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Old 10.08.2018., 10:51   #151
Hrx84
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Član od: 19.02.2008.
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Default Odgovor na: Zanimljivosti iz svijeta

Prati li itko zbivanja oko Turske?
Jutros 6 lira za 1$.
Imate li kakvih ideja što pratiti tamo, ima li kakvih dobrih firmi u koje bi bilo dobro uložiti ako budu jeftine?
TUR ETF, TKC telekom?
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Old Jučer, 19:00   #152
Ilegalac
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Član od: 07.12.2005.
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Default Odgovor na: Zanimljivosti iz svijeta

Danas je već USD TRY sedam.

Shortati ETF TUR ili europske banke... BBVA, UCG, ING, BNP i HSBC. Otprilike tim redom. To su najizloženije europske banke turskom marketu, neposredno odnosno vlasnički. Al obzirom na veličinu tih banaka, taj utjecaj nije trenutno znacajan.

Nešto o utjecaju krize na lokalne banke:

Where do the risks in Turkey’s banking sector lie?
• Turkish policymakers have taken steps to support local banks today, but concerns have continued to mount about the health of the sector. Banks appear to hedge all their on-balance sheet FX mismatches so they’re not directly exposed to the lira’s collapse. The bigger risk, instead, seems to be that currency weakness, rising borrowing costs and the ensuing recession causes non-performing loans to jump.
• The central bank announced several measures this morning to try to support banks, including measures to improve banks’ liquidity and to ease their collateral requirements. However, these haven’t stemmed the fall in the lira and concerns have continued to mount about the health of the sector. And, as we warned in an Update on Friday, there do appear to be some early signs of stress.
• As it happens, Turkish banks don’t appear to be exposed directly to currency weakness. A currency crisis can cause immediate problems for banks if they have foreign currency mismatches on their balance sheets. However, legally Turkish banks are not allowed to carry an open foreign currency position. On-balance sheet FX liabilities exceed FX assets, but this is matched by off-balance sheet hedging instruments.
• Instead, there are two indirect risks to Turkey’s banking sector stemming from the sharp fall in the lira. The first risk is higher external borrowing costs. Turkish banks have funded the recent credit boom by borrowing on foreign wholesale markets, rather than relying on (more stable) domestic deposits. Turkish banks will now find it much more expensive to roll over these debts.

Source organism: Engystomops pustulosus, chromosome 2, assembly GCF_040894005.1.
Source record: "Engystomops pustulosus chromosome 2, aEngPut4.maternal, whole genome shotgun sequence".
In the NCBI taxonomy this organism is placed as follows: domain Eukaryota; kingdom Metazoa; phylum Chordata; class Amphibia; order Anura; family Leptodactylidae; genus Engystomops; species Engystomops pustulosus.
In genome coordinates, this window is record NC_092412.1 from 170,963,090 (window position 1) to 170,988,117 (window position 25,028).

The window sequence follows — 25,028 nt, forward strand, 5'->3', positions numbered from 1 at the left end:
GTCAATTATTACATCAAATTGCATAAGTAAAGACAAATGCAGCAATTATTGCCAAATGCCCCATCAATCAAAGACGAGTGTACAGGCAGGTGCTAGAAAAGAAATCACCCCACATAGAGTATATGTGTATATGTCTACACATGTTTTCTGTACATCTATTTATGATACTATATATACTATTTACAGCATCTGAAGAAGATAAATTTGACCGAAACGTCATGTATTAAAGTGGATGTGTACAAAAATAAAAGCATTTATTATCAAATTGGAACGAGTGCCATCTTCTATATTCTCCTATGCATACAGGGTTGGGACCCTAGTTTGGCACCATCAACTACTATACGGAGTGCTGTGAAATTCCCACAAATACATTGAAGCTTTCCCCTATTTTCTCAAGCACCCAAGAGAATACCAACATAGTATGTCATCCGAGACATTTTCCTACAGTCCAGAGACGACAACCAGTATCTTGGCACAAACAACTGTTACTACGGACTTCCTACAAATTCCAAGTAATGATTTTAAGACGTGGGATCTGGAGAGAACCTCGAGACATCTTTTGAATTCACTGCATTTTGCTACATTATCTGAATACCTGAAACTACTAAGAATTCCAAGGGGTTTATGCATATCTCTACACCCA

• The second risk is a sharp rise in non-performing loans (NPLs). One angle to this is that the fall in the lira means residents who have taken out loans in foreign currency may now struggle to repay these. Admittedly, there are stringent restrictions on foreign currency lending – households can’t borrow in FX and lending to corporates is restricted to large companies or those with FX incomes.
• The regulatory framework seems to have been quite effective – the NPL ratio on FX loans has been below 0.4% of total FX loans for several years, despite previous lira falls. However, the value of non-performing FX loans has risen rapidly since the lira began to fall sharply in May. And it’s unclear that Turkish borrowers will be able to cope with the scale of the falls in the currency seen over the past few days.
• The other angle to this is a rise in non-performing lira-denominated loans as the economy deteriorates. Turkey has seen one of the largest credit booms of any EM over the past decade, most of which was driven by a rise in lira-denominated lending. History suggests that, after such a rapid expansion of credit, lending standards tend to deteriorate, and bad loans tend to rise. With a recession on the horizon and borrowing costs rising, it will become more difficult for households and corporates to service their debts.
• It would probably take a sharp rise in the non-performing loan ratio to cause severe stress. The aggregate non-performing loan ratio is currently 3.4% and the banking sector is well capitalised – the Tier 1 capital adequacy ratio of the banking sector stands at 13.9%, comfortably above the Basel III minimum of 6%.
Itd. Itd.

Moguć je i neki odbijanac, pa malo taktizirati oko ulaska.
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